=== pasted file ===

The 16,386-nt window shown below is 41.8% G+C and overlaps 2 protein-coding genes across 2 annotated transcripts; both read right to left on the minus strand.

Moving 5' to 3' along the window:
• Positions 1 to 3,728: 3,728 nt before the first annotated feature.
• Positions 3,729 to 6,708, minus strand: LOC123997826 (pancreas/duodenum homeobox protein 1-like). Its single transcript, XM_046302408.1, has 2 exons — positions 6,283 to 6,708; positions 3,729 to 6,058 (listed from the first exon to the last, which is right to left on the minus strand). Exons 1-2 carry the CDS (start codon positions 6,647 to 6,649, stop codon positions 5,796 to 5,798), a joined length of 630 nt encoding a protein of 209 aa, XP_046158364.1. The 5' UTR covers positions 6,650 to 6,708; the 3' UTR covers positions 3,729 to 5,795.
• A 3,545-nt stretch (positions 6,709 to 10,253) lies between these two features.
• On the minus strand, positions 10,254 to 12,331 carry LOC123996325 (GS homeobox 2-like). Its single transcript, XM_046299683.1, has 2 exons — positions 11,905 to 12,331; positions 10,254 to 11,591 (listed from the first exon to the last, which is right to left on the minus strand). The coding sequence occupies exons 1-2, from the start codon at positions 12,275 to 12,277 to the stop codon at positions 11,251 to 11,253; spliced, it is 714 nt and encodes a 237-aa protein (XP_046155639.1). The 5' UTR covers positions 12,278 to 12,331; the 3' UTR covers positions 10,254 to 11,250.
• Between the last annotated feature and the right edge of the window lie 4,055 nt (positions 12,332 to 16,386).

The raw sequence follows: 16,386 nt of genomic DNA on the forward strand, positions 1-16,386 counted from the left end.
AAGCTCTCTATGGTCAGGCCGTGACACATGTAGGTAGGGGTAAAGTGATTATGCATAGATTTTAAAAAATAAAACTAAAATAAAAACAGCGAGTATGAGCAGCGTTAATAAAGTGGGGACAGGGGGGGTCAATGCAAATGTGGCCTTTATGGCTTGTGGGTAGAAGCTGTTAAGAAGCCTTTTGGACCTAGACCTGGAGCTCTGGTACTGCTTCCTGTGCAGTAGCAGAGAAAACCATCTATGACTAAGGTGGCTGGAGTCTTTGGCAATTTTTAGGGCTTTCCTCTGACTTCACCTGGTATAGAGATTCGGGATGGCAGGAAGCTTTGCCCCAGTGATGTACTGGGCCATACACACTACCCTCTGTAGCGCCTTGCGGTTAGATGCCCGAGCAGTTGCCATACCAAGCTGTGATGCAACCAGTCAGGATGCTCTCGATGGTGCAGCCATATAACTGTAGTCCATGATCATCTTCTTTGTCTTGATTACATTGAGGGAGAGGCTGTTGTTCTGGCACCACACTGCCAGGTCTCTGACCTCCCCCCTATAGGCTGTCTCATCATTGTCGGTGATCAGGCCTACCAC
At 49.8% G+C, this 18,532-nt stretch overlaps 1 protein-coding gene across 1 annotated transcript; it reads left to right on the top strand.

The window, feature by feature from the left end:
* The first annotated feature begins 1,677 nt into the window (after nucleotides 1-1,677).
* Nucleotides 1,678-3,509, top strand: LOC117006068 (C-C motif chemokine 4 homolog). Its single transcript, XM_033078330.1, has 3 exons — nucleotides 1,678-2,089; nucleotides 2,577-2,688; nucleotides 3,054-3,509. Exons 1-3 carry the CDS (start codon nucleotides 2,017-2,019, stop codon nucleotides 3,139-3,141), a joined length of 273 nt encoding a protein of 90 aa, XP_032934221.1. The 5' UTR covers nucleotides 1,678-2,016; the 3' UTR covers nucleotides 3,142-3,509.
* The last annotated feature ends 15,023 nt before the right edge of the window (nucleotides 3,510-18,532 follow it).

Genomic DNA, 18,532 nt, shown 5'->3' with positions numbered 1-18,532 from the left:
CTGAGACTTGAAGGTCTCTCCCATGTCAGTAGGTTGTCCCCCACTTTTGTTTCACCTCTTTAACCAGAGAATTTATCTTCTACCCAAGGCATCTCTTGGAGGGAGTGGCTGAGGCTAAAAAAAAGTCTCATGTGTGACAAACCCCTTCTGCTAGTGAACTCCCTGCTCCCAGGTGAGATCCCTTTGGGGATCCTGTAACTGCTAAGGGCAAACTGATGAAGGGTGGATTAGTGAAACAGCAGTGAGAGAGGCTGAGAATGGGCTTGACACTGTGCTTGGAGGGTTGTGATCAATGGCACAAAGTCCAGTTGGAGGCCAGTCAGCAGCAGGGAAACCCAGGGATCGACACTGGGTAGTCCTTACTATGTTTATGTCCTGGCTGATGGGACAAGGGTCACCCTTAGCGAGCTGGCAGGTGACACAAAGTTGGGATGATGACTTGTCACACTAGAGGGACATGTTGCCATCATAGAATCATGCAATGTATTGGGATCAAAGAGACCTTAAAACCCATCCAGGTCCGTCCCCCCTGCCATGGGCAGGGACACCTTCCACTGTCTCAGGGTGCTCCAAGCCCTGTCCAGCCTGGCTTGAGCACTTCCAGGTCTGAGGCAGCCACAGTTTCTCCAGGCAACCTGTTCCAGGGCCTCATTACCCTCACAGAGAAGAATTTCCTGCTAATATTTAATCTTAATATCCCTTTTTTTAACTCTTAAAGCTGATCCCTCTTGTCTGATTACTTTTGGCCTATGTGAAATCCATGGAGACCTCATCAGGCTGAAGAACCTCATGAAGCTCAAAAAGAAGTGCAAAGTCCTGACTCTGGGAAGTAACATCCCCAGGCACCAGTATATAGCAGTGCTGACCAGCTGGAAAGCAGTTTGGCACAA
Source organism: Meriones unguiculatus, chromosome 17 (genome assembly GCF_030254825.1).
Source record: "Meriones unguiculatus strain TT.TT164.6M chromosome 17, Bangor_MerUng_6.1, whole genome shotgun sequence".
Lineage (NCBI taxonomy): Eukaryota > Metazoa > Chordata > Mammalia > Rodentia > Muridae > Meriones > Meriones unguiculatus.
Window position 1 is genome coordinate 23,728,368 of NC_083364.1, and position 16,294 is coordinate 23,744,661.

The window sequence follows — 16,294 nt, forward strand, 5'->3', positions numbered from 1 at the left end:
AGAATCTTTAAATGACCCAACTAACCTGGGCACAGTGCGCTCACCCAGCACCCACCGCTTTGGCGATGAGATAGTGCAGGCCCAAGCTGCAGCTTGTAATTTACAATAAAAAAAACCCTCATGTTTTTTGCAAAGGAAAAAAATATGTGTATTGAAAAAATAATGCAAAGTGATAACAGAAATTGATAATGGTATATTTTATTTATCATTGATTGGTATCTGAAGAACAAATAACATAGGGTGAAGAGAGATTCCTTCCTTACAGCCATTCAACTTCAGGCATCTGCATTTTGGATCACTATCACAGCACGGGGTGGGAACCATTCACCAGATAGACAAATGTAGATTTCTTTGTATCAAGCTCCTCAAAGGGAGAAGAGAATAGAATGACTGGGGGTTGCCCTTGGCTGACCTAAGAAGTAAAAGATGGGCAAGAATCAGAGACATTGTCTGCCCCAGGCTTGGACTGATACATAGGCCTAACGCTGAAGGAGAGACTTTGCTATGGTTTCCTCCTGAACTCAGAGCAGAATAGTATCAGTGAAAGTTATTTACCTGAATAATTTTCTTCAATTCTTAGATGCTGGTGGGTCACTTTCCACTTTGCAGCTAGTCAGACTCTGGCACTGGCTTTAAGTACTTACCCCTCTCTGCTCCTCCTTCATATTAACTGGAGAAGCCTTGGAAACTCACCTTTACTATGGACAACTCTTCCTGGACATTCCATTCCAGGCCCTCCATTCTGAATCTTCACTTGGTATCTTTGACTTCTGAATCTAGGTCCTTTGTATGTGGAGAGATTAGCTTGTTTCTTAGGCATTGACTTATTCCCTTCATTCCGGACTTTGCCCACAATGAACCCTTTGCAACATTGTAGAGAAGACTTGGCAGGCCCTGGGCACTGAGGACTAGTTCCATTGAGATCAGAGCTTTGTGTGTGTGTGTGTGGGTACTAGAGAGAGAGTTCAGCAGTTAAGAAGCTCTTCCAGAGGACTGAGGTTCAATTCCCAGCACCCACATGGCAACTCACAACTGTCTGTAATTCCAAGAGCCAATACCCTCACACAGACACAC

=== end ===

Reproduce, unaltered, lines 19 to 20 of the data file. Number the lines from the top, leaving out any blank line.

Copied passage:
Lineage (NCBI taxonomy): Eukaryota > Metazoa > Chordata > Mammalia > Rodentia > Muridae > Meriones > Meriones unguiculatus.
Window position 1 is genome coordinate 23,728,368 of NC_083364.1, and position 16,294 is coordinate 23,744,661.